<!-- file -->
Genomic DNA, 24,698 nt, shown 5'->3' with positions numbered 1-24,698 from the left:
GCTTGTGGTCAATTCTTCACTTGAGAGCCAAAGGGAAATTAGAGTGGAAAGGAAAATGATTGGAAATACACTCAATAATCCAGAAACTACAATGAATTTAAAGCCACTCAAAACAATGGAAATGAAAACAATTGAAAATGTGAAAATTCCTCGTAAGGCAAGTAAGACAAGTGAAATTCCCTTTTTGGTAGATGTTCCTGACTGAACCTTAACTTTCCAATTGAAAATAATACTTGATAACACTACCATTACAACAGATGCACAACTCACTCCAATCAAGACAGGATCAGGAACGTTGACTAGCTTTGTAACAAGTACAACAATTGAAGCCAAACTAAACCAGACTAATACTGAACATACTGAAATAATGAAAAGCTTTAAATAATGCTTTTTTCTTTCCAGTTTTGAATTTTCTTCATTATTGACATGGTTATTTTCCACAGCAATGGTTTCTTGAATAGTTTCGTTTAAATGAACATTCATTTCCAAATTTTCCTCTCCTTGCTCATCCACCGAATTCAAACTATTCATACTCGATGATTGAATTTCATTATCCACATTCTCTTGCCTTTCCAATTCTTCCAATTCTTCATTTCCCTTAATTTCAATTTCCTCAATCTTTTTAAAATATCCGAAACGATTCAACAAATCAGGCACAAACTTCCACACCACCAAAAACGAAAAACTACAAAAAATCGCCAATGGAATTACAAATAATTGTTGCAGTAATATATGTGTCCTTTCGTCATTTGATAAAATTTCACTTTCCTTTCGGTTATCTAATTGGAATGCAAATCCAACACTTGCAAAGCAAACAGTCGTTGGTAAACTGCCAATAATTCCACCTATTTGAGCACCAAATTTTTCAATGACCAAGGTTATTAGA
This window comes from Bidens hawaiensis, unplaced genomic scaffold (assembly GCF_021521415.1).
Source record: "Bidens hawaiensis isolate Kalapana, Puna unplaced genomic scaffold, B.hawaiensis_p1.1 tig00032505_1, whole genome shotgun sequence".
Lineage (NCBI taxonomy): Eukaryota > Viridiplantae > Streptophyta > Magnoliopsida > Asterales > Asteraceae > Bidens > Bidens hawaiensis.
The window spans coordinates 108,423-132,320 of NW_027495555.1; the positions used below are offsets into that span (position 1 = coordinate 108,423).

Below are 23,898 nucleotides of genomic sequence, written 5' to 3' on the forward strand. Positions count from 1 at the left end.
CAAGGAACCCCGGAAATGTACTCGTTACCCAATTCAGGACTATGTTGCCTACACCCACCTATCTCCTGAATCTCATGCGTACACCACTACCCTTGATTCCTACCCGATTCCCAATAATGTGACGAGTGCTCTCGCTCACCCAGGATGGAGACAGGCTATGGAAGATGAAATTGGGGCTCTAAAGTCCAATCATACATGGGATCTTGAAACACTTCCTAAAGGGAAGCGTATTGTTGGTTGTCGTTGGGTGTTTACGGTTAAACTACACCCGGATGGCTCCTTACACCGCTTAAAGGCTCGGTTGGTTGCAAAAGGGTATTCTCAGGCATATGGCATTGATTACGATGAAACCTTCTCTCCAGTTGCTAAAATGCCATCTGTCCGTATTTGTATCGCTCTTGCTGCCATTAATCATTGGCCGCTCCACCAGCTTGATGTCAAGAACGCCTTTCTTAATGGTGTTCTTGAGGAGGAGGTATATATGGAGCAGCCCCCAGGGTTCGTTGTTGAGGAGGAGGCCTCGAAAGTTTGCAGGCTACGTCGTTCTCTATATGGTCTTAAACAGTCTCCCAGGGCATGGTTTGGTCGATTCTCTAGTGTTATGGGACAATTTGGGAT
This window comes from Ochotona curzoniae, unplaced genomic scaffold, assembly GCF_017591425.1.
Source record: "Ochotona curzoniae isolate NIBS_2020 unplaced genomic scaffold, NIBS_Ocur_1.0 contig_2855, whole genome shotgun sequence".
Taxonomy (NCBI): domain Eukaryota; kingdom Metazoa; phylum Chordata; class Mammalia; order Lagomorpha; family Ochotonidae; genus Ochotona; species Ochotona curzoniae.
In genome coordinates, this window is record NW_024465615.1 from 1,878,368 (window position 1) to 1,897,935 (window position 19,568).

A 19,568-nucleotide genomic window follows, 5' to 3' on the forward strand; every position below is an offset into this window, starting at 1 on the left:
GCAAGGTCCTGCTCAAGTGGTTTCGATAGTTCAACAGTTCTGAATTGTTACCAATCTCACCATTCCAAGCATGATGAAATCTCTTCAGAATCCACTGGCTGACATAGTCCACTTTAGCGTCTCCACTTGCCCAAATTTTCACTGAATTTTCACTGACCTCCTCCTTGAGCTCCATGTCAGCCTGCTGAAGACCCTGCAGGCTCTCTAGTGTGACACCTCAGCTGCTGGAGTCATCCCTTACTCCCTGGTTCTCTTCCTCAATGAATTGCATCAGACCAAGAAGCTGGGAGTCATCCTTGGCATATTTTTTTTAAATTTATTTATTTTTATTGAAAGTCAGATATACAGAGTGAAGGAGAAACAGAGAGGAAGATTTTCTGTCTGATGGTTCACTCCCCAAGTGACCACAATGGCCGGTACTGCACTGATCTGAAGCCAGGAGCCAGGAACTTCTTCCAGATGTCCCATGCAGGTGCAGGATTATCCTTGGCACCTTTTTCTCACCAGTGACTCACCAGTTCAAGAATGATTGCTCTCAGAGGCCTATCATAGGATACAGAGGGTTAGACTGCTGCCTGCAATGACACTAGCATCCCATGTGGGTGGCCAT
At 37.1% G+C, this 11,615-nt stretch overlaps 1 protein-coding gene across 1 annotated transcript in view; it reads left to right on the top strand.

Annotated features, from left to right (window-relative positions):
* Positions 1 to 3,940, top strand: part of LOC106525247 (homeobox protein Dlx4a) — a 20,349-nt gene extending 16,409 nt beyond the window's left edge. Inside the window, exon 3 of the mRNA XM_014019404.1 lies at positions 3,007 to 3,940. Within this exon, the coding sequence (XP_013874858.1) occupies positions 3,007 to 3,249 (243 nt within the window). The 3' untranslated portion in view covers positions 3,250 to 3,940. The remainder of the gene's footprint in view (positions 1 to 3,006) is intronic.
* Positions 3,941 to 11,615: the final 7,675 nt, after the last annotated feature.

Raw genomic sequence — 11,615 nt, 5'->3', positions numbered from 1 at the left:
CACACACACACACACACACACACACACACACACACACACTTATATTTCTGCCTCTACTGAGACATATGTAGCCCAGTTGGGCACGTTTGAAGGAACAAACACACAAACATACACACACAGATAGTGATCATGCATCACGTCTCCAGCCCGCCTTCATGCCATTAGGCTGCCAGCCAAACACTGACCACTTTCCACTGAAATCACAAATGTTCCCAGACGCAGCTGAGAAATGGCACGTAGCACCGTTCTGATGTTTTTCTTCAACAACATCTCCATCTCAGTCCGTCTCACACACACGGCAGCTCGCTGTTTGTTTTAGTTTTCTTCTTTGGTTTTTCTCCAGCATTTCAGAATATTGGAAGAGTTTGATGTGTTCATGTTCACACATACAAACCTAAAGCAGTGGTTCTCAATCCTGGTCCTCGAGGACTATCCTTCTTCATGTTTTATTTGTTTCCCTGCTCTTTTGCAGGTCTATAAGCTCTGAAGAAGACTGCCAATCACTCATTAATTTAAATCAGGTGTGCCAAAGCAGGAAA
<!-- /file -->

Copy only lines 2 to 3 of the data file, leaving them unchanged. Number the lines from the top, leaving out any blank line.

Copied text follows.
GCTTGTGGTCAATTCTTCACTTGAGAGCCAAAGGGAAATTAGAGTGGAAAGGAAAATGATTGGAAATACACTCAATAATCCAGAAACTACAATGAATTTAAAGCCACTCAAAACAATGGAAATGAAAACAATTGAAAATGTGAAAATTCCTCGTAAGGCAAGTAAGACAAGTGAAATTCCCTTTTTGGTAGATGTTCCTGACTGAACCTTAACTTTCCAATTGAAAATAATACTTGATAACACTACCATTACAACAGATGCACAACTCACTCCAATCAAGACAGGATCAGGAACGTTGACTAGCTTTGTAACAAGTACAACAATTGAAGCCAAACTAAACCAGACTAATACTGAACATACTGAAATAATGAAAAGCTTTAAATAATGCTTTTTTCTTTCCAGTTTTGAATTTTCTTCATTATTGACATGGTTATTTTCCACAGCAATGGTTTCTTGAATAGTTTCGTTTAAATGAACATTCATTTCCAAATTTTCCTCTCCTTGCTCATCCACCGAATTCAAACTATTCATACTCGATGATTGAATTTCATTATCCACATTCTCTTGCCTTTCCAATTCTTCCAATTCTTCATTTCCCTTAATTTCAATTTCCTCAATCTTTTTAAAATATCCGAAACGATTCAACAAATCAGGCACAAACTTCCACACCACCAAAAACGAAAAACTACAAAAAATCGCCAATGGAATTACAAATAATTGTTGCAGTAATATATGTGTCCTTTCGTCATTTGATAAAATTTCACTTTCCTTTCGGTTATCTAATTGGAATGCAAATCCAACACTTGCAAAGCAAACAGTCGTTGGTAAACTGCCAATAATTCCACCTATTTGAGCACCAAATTTTTCAATGACCAAGGTTATTAGA
This window comes from Bidens hawaiensis, unplaced genomic scaffold (assembly GCF_021521415.1).